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You probably know the problem: You are at a barbecue party, everybody is hungry, and then it takes *ages* for the coals to get hot. A cook from Erftstadt, Germany, who wanted to give a barbecue seminar, had a simple, yet efficient solution: He filled his kettle barbecue already at his home with charcoals and lit them up, then closed the barbecue, and put it into his car together with other utensils for his barbecue seminar. Then he drove off towards his destination.

Now burning coals do not simply vanish. Instead, the carbon they contain reacts with oxygen from the air to carbon dioxide, and, if the air supply is not good enough (as in a closed kettle barbecue) to carbon monoxide. The latter is a colorless, odorless, and very toxic gas.

The cook drove on, untroubled by chemical considerations, until the carbon monoxide rendered him unconscious. Fortunately he was passing through a narrow street at that time, and therefore driving slowly. The collision with a house wall that stopped him hurt the car more than him. Fortunately some residents pulled him out of his car and exposed him to fresh air. And fortunately the local fire brigade came quickly and extinguished the red-hot charcoals which had spilled all over the luggage compartment before they could set the car aflame.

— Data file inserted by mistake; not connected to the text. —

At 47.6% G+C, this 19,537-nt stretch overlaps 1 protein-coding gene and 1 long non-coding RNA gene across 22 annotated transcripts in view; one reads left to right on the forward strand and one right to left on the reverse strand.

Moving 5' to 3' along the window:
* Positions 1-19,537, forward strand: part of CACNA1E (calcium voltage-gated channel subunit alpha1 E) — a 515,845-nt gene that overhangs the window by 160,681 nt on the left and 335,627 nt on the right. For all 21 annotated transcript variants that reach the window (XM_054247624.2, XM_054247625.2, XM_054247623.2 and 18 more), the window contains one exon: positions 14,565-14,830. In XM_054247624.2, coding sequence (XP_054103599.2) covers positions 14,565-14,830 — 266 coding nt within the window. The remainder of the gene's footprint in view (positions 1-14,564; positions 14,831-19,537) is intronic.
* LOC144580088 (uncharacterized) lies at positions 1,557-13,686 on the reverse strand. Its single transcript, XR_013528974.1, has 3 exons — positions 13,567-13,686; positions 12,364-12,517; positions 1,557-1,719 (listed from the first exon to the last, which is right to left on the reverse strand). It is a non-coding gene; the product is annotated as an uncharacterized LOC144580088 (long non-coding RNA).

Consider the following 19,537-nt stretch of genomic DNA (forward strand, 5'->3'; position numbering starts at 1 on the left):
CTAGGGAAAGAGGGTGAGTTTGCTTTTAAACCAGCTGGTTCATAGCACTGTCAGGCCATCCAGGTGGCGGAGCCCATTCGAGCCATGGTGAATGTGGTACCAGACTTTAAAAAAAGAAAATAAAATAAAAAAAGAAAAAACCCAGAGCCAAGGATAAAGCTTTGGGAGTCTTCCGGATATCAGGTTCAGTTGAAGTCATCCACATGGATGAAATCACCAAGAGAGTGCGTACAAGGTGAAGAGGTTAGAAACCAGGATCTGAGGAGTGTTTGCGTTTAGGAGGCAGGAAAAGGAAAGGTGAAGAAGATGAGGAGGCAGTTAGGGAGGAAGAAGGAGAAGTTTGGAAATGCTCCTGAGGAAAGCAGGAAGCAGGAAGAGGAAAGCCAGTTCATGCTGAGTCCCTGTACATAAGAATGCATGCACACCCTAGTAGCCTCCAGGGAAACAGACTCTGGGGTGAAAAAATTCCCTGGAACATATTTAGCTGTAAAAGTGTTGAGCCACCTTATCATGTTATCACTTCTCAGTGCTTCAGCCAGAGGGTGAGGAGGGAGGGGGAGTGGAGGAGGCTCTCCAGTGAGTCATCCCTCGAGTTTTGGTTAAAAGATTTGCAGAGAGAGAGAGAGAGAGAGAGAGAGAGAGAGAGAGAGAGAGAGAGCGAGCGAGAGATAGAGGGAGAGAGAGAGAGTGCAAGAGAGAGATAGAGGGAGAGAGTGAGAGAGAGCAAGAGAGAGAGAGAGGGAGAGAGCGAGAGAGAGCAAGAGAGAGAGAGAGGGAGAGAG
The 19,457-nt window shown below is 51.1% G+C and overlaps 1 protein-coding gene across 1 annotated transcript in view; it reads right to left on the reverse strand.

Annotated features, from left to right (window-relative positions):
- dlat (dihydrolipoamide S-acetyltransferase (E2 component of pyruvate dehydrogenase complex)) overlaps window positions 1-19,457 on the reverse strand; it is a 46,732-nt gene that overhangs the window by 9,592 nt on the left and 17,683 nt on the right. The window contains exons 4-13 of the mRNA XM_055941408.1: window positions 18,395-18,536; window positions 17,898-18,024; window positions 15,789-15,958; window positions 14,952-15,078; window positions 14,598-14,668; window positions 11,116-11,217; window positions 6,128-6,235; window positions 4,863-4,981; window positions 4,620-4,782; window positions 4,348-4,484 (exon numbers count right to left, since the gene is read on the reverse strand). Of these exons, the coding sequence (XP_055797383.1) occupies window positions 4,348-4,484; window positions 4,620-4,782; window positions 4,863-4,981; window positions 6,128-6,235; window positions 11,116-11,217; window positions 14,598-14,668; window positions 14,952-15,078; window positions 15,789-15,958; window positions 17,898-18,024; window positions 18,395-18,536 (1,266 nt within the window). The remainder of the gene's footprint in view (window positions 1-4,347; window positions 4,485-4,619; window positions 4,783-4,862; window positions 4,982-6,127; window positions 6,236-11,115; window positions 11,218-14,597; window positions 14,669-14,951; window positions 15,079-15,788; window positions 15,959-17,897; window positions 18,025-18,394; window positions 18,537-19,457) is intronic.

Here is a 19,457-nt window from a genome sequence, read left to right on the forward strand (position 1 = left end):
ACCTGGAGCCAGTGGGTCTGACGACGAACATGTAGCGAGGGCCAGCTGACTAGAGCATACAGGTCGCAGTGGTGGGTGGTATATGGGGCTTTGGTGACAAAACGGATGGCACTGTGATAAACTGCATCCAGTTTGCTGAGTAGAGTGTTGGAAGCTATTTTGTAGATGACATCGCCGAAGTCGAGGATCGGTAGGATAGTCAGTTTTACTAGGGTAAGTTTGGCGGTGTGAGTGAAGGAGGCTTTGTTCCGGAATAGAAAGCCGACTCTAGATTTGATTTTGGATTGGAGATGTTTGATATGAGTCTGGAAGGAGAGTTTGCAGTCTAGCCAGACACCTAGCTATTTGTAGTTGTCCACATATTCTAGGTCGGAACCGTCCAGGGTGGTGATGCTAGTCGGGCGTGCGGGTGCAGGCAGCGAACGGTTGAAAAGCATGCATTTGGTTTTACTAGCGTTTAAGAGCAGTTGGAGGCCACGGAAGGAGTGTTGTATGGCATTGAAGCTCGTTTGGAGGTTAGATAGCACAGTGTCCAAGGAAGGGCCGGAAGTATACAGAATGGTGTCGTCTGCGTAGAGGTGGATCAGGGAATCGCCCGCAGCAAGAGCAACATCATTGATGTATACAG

The cook was taken to a hospital and is expected to recover. He can also be expected to have learned one of the principles of chemistry, namely that chemical elements do not vanish.

Our man survived and is therefore not a candidate for the Darwin Award. But being lucky on three accounts might earn him an Honorable Mention.

Submitted on 08/05/2022

Submitted by: Ulrich Deiters

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Tracy said:
Definitely Keep: Honorable Mention He is definitely a DA of the future!

Bruce said:
Definitely Keep: Honorable Mention
We get a lot of stories involving CO poisoning from people using grills, generators, etc. indoors. But I think this is the first one involving driving with a lit grill in the car, so that's a new level of idiocy in my book. Thanks, Ulrich!